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'92 REPUBLICAN CONVENTION : Group of Democrats Pay Mocking Visit to Bush's Houston Residence

August 17, 1992|J. MICHAEL KENNEDY | TIMES STAFF WRITER

HOUSTON — For more than a decade, President Bush's claim of a Texas hotel as his official residence has been the butt of snide jokes and mocking comic strips, but Democrats made it clear Sunday that they plan to make it a campaign issue and that they will try to paint the President as a tax dodger.

The vehicle they used to get their message across was a bus tour of the Bush residence at the Houstonian Hotel, a swing by a vacant lot owned by the President and a quick press conference by a disgruntled neighbor who said that the arrangement was a sham.

The tour guide was Jim Hightower, the former Texas agriculture commissioner noted for his liberal credentials and acidic tongue. He described the ride around town as "the rolling thunder Texas bushwhacker bus tour."

"The message is plain and straightforward," Hightower said. "We want you to see with your very own eyes the residence of the President."

Humorous coating aside, the bottom line of the message was that Bush--by claiming residency in a state with no income tax--had saved himself an estimated $224,000 that would have gone into the coffers of the state of Maine--the locale of his 26-room oceanside mansion.

Joining Hightower in his attack on Bush was George A. Christie, executive director of the Maine People's Alliance, an organization that has been campaigning to make the President pay Maine taxes. The impetus for the challenge was an article that appeared in Money magazine last January and contained a detailed description of how Bush had at different times claimed both Maine and Texas addresses, apparently to avoid paying taxes.

Christie said Bush tried to claim that Maine was the family's principal residence after the sale of their Houston home in 1981 for a profit of $596,101. But the Internal Revenue Service ruled against Bush, forcing him to pay more than $170,000 in capital gains taxes.

In 1985, Bush signed an affidavit claiming that Houston was his permanent home and that he intended to return to the city at the end of his term of office and build a single-family residence on a lot at 9 West Oak Lane South. The affidavit was part of a settlement of a lawsuit challenging Bush's right to vote in Texas.

Christie said that, despite the affidavit, it was clear that Bush does not live here and spends very little time here.

"I have two things in common with the President," Christie said. "One, I own a home in Maine. Two, it is the only home I own."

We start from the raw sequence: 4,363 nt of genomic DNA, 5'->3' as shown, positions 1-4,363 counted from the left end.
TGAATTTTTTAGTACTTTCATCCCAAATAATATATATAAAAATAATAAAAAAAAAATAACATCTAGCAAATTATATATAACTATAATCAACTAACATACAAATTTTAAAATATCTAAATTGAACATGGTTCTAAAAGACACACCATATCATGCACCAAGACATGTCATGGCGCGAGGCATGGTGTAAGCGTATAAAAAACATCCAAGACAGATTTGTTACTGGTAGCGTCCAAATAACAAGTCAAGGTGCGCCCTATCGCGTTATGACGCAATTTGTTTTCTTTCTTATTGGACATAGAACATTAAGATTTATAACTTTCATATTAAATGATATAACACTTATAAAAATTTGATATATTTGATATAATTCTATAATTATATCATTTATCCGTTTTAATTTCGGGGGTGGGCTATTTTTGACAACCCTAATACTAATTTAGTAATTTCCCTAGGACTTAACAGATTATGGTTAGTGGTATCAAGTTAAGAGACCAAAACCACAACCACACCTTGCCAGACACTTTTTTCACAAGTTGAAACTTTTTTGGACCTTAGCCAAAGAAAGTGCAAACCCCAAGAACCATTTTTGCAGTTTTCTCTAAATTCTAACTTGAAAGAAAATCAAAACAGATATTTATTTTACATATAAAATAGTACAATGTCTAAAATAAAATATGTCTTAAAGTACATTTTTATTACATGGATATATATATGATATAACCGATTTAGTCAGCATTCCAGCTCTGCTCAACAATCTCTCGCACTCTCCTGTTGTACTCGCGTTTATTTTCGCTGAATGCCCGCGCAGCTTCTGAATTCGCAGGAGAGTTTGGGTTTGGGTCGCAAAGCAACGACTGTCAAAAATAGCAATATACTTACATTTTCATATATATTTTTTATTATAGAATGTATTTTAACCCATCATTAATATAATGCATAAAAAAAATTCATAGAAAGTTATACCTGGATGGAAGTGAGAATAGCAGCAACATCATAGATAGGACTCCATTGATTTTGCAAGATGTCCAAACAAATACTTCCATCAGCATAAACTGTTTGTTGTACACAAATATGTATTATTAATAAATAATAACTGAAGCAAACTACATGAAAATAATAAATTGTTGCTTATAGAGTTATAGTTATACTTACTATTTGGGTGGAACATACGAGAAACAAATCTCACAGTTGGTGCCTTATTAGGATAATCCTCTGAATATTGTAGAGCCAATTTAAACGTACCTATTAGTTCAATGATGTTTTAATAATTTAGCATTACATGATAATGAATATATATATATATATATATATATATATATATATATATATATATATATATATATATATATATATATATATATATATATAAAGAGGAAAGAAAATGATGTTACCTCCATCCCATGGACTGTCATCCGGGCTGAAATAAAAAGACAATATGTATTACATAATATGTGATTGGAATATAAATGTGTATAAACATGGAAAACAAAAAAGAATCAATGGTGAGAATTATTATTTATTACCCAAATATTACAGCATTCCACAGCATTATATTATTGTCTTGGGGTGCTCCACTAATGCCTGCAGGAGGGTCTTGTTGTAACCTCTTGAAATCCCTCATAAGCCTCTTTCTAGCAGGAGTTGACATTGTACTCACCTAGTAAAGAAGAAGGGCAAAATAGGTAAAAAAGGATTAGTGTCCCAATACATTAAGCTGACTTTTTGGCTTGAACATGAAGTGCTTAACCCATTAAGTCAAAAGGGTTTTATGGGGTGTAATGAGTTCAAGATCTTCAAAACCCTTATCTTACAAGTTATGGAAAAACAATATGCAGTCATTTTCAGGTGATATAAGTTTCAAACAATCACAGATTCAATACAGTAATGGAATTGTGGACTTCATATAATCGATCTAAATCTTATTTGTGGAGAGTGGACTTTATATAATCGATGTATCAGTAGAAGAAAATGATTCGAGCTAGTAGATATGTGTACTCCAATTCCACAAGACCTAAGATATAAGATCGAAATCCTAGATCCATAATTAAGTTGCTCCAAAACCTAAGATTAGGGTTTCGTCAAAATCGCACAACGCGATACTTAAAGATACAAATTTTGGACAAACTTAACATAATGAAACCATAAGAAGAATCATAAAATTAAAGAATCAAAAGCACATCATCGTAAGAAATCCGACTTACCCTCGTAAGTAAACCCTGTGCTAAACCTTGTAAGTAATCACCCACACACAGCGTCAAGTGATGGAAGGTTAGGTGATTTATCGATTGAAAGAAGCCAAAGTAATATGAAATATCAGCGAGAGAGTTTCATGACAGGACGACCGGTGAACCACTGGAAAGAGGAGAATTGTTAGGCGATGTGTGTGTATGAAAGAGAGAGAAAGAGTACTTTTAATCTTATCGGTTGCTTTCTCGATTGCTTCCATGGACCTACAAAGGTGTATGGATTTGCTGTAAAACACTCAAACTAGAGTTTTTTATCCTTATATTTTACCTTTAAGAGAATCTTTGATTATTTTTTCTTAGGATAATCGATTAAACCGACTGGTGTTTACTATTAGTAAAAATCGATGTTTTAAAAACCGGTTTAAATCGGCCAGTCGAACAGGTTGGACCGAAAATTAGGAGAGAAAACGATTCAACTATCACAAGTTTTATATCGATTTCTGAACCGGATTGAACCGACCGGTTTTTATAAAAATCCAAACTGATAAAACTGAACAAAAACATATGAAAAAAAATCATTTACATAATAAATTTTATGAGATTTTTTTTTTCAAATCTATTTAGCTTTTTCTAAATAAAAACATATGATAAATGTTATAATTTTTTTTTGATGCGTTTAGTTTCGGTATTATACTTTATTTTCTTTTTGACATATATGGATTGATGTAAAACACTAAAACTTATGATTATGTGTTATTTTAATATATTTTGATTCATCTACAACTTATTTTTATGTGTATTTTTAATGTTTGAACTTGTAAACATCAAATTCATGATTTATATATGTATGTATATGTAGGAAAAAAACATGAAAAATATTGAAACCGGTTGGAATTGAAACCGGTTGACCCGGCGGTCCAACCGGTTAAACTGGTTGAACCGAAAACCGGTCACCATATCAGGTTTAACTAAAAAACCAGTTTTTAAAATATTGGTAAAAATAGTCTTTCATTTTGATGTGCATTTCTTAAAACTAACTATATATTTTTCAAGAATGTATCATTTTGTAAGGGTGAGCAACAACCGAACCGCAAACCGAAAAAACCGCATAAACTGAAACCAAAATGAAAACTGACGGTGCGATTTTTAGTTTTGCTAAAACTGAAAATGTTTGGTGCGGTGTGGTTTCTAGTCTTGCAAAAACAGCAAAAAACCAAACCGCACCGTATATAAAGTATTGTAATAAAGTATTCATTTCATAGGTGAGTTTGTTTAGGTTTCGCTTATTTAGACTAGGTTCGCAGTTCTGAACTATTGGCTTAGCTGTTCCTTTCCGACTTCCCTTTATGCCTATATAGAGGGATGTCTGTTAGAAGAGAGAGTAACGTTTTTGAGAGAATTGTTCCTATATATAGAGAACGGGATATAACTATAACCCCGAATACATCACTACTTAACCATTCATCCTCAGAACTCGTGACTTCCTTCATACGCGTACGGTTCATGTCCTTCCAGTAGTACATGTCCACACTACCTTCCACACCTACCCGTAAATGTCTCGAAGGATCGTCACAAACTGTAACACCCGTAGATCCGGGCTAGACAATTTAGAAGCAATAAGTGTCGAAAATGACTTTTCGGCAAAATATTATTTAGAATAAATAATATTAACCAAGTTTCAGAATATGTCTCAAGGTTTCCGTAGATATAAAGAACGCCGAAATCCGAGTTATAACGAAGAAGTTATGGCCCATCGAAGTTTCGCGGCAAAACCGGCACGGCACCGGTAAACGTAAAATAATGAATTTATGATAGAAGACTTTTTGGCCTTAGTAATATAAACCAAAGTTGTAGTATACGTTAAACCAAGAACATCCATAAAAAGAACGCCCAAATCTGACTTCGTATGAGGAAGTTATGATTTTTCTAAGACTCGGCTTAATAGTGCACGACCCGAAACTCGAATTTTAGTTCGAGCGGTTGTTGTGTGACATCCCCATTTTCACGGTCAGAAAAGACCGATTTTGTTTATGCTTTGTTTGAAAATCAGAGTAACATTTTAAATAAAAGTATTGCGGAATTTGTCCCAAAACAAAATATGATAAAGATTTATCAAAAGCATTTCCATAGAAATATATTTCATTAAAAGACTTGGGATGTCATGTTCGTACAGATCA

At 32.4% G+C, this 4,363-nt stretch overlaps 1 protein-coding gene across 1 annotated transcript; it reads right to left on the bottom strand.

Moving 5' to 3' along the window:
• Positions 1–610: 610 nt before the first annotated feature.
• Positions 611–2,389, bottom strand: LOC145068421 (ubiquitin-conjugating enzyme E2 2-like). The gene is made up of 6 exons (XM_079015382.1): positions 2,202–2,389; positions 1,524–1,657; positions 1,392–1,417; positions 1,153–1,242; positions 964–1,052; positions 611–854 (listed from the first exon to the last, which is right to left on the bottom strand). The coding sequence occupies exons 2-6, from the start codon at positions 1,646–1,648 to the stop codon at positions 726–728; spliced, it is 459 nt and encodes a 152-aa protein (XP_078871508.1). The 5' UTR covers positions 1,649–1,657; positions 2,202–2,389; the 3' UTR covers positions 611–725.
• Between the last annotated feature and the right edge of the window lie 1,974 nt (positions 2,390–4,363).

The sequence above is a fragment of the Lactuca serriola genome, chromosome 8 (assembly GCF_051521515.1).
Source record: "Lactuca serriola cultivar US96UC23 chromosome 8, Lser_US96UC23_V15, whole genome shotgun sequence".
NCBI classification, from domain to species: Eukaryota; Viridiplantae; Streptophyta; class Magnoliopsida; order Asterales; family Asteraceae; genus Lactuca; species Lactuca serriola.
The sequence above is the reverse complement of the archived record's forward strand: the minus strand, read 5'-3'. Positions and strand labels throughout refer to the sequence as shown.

The response from the White House in the past on this subject has been to dismiss it out of hand. White House Press Secretary Marlin Fitzwater calls the recurring questions of residency a "farce. His official residence is in Texas. He represented it in Congress. He spent his adult life there."

In the 1988 presidential race, Texas Democrats tried to point up the tenuousness of the Bush position by renting the suite where the President stays at the Houstonian and throwing a "bologna buffet."

"Texans know what a home is and what a hotel room is," Austin Democrat Ty Fain said at the time.

During the course of the afternoon tour, the bus, which had to be brought in from Louisiana because the Republicans had rented every vehicle for miles around, stopped at the gates of the Houstonian, where picketers sported banners that said "George Bush. Read My Lips. Pay Your Taxes."

The tour moved from there to the home of Cherry Hershberger, a Republican-turned-Democrat who would be a nearby neighbor of the Bushes if, in fact, they built a home at 9 West Oak Lane South, a 33-foot-by-160-foot lot. Brought in for the occasion were 40,000-plus applications for Texas residency, generated by a mocking Doonesbury cartoon about Bush's claimed home.

Among them was an application from Darren Shinn, who sent his from a cell at the Lancaster County, Va., Correctional Center. Another was from Ben Refort of Minneapolis, who wrote: "Here's hoping I'm not too late" on the application.

Hershberger herself said that she had been a strong Bush supporter in 1988 but had gradually changed her attitude as the economic slide continued.

"He's just not able to provide the country what it needs now," she said of Bush.

The final stop was the lot, which contains seven trees and is roughly the size of two tennis courts.

Hightower castigated Bush for spending three days in Texas in 1991 and still claiming the state as a legal residence. "The overall message is that the rich are different," he said. "He passes through Texas to bypass Maine taxes."

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